The conversation of the development that students travel down when learning new concepts, that is the development from concrete to pictorial to symbolic/abstract thinking has popped up many times in discussions with colleagues. It is mentioned in almost every quality math resource. On page 80 in Marian Small’s resource Making Math Meaningful K to 8 she talks about the importance of making informed decisions about where students are on the continuum of concrete to symbolic thinking and adapting practice to meet those needs. She also mentions that there is a place for all three levels of thinking throughout all the grades. I also recently got to ask her a question after her ignite talk at OAME about what her thoughts were on this development and she clarified something for me. She said she also wants students to know that they can use all three levels of thinking at different times from one task to another and one might work better than another for understanding the mathematics during a certain task.
What was clear to me through listening to Marian and then reading about sequencing solutions using a concrete to symbolic approach from the 5 Practices, is that it is important to link the mathematical thinking between the different representations. Not sure if I have used the right wording there for what I mean by linking them but hopefully it is a little clearer by the end of the post.
Here is an example of how a teacher I was working with and myself tried to do this. We used the classic caterpillar task with a grade 6 class.
Task: A grade six class needs 5 leaves each day to feed two caterpillars. How many leaves would the students need each day to feed 12 caterpillars?
At first they may seem like it may not be too challenging for a grade 6 class but it is! I have used this task from grade 3 to 8 and even in the junior/intermediate grades we often see a solution of 60 leaves.
Here is a picture of the solutions we used:
We chose these three because we felt it showed the idea of solving this problem by using 6 groups of 5 to get an answer of 30 the clearest as we move from concrete on the right to symbolic on the left. We were able to link and show the students the 6 groups of 5 in all three representations. The tiles built in groups of two to five on the right, show how you can get an answer of 30. The pictorial representation in the middle shows the same thing but the students drew it and then labeled 5 beside each picture for a total of 30. The symbolic representation on the right shows the number sentence for 6 times 5 for an answer of 30.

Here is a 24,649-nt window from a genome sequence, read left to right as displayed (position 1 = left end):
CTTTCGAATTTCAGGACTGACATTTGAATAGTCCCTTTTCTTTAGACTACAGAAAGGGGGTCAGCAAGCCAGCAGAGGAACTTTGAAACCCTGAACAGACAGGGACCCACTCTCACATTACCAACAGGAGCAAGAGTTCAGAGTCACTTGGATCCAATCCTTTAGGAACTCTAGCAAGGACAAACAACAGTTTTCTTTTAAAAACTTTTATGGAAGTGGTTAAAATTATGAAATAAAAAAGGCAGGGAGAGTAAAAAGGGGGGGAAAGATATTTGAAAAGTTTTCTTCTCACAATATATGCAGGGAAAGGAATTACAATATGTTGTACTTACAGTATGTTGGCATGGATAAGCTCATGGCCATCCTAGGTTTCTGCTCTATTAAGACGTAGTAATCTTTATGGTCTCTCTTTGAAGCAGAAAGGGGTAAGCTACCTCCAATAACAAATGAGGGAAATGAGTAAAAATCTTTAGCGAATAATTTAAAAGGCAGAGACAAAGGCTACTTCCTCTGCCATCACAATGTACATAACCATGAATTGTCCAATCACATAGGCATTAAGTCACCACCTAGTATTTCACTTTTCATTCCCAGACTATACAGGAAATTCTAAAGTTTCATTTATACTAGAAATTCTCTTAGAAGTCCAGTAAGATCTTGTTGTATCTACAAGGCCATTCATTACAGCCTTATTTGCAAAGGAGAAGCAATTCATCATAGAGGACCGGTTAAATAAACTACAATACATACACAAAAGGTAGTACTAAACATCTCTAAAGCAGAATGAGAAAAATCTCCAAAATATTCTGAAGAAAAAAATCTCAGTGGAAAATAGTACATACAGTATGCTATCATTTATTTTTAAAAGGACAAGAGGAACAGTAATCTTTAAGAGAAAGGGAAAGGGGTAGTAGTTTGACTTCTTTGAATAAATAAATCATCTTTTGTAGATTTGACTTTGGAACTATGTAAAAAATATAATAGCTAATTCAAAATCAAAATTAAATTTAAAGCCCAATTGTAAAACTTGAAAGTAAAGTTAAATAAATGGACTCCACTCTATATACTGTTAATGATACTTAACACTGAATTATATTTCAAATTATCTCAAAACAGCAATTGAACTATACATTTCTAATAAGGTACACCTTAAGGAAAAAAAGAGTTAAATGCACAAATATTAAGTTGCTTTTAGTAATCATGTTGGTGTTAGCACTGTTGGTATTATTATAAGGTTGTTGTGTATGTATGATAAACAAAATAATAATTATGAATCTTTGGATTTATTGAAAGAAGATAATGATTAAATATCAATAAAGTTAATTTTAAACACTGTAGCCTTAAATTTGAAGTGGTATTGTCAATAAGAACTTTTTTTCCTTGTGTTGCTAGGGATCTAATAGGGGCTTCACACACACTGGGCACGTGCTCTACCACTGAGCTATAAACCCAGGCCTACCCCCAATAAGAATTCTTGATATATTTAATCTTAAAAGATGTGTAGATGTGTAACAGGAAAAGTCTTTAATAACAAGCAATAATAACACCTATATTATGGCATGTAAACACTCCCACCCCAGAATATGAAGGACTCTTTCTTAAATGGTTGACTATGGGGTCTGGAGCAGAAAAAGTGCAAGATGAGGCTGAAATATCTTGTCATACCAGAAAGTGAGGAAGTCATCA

The students also used some different strategies. One group found the unit rate of 2.5 leaves per caterpillar and then times it by 12 to get 30. We were going to use that one as the symbolic representation but then decided it didn’t link with the other solutions because they did not use unit rate and 2.5 times 12 is not evident in the other solutions.
Here are two pics of other solutions that came up:
All three are clearly solid solutions but we thought the other three fit better together to show the way you could answer this problem moving from a concrete to a symbolic way of thinking. Although we did think afterwards maybe the one on the right in this picture is a better pictorial choice because it somewhat abstracts the leaves by using circles to represent the leaves instead of actual pictures of the leaves. This is ideally what we want students doing instead of spending to much time drawing fancy pictures!
If we had chose to sequence our solutions on which ones show the multiplicative relationship in a rate problem the best it would have been a whole different order.How we ordered them and the solutions we chose seemed to fit best in what we wanted to show but looking back I think we would do it slightly different next time. I’m interested to hear some peoples thoughts on this or hear about ways you have sequenced solutions from concrete to symbolic. Thanks for reading!